The 2016 FedEx Trade Index, a national survey of 1,004 small business leaders conducted by Morning Consult, shows that business leaders engaged in global trade say they’re growing faster and hiring more employees than small businesses who stay stateside.

“Sixty-five percent of small businesses that trade say their revenue is increasing versus 46 percent of small businesses that do not trade,” the report said. “Small businesses that trade are also 20 percent more likely to say they are hiring more employees.” (Respondents included business owners and executive at companies with between two and 500 employees.)


The Bottom Line

There is no such thing as a risk-free stock or business. Although every stock faces these universal risks and additional risks specific to their business, the rewards of investing can still far outweigh them. As an investor, the best thing you can do is to know the risks before you buy in, and perhaps keep a bottle of whiskey and a stress ball nearby during periods of market turmoil.


Model Risk

Model risk is the risk that the assumptions underlying economic and business models, within the economy, are wrong. When models get out of whack, the businesses that depend on those models being right get hurt. This starts a domino effect where those companies struggle or fail, and, in turn, hurt the companies depending on them and so on.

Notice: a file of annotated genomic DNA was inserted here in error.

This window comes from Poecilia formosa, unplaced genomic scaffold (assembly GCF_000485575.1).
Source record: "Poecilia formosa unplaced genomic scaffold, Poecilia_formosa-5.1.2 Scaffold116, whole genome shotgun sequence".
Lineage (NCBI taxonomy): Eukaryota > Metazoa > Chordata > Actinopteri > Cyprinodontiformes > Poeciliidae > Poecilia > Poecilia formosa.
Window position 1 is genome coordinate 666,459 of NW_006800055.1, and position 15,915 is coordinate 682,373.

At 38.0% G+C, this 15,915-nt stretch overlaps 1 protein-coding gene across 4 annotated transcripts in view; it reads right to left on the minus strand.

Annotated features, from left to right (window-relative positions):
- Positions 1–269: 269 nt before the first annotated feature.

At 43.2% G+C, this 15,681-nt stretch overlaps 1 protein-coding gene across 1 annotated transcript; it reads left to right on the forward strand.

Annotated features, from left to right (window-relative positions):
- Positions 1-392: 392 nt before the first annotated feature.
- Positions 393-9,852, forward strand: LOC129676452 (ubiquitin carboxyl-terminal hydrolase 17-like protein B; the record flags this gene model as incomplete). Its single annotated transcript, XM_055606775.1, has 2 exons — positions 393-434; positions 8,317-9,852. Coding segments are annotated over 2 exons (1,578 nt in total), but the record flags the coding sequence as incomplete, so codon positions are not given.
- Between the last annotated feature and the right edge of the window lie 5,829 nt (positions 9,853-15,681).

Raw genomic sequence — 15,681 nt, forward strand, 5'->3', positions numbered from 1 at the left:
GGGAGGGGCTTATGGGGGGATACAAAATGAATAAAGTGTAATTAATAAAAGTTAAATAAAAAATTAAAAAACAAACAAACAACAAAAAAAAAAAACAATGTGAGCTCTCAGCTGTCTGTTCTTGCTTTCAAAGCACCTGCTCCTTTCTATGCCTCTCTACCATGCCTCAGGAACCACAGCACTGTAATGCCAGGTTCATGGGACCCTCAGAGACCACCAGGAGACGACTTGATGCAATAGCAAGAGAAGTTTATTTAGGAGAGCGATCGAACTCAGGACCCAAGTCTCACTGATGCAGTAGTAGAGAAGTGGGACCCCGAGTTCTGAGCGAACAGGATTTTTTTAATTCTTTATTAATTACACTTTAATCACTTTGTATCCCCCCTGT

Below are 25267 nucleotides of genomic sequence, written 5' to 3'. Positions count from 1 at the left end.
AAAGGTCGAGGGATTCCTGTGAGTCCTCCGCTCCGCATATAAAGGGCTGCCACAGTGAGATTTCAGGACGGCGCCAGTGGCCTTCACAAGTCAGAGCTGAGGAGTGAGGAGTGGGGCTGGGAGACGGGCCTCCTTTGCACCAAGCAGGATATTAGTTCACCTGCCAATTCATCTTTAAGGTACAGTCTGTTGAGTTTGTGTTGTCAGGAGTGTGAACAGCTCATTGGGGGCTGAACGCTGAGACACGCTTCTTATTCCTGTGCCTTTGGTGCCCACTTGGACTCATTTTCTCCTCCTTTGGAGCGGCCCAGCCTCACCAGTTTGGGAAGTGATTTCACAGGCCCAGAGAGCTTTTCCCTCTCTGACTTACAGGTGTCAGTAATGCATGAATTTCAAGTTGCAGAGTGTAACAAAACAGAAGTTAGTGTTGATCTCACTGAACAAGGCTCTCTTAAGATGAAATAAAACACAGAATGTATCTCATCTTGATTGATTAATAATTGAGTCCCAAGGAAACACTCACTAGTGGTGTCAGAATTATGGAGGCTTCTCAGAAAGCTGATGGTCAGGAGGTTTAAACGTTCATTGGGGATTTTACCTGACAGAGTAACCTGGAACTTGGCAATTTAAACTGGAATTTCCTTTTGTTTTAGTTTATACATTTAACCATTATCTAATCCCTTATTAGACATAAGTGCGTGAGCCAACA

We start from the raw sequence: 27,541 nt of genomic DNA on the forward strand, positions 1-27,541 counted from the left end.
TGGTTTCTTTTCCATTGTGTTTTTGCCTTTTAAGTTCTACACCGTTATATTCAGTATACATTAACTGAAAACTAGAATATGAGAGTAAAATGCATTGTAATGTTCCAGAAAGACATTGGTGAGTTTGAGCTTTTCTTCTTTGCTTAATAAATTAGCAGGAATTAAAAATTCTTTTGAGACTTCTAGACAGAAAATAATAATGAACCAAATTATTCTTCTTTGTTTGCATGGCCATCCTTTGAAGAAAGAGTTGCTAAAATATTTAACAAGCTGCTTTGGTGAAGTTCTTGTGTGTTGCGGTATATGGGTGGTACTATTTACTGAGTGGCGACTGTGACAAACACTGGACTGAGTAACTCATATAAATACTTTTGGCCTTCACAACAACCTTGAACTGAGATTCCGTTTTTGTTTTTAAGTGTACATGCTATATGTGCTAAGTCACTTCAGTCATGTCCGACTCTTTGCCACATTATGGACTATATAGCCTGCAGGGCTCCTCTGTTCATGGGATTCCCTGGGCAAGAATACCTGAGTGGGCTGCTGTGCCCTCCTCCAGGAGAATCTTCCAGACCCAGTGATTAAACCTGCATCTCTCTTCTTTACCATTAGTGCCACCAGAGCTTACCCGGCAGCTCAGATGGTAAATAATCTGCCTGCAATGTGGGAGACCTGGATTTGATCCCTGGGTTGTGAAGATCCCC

The mortgage crisis of 2008-2009 was a perfect example of what happens when models, in this case a risk exposure model, are not giving a true representation of what they are supposed to be measuring.


Inflationary Risk and Interest Rate Risk

These two risks can operate separately or in tandem. Interest rate risk, in this context, simply refers to the problems that a rising interest rate causes for businesses that need financing. As their costs go up due to interest rates, it’s harder for them to stay in business. If this climb in rates is occurring in a time of inflation, and rising rates are a common way to fight inflation, then a company could potentially see its financing costs climb as the value of the dollars it’s bringing in decreases.

Although this double trap is less of an issue for companies that can pass higher costs forward, inflation also has a dampening effect on the consumer. A rise in interest rates and inflation combined with a weak consumer can lead to a weaker economy, and in some cases, stagflation.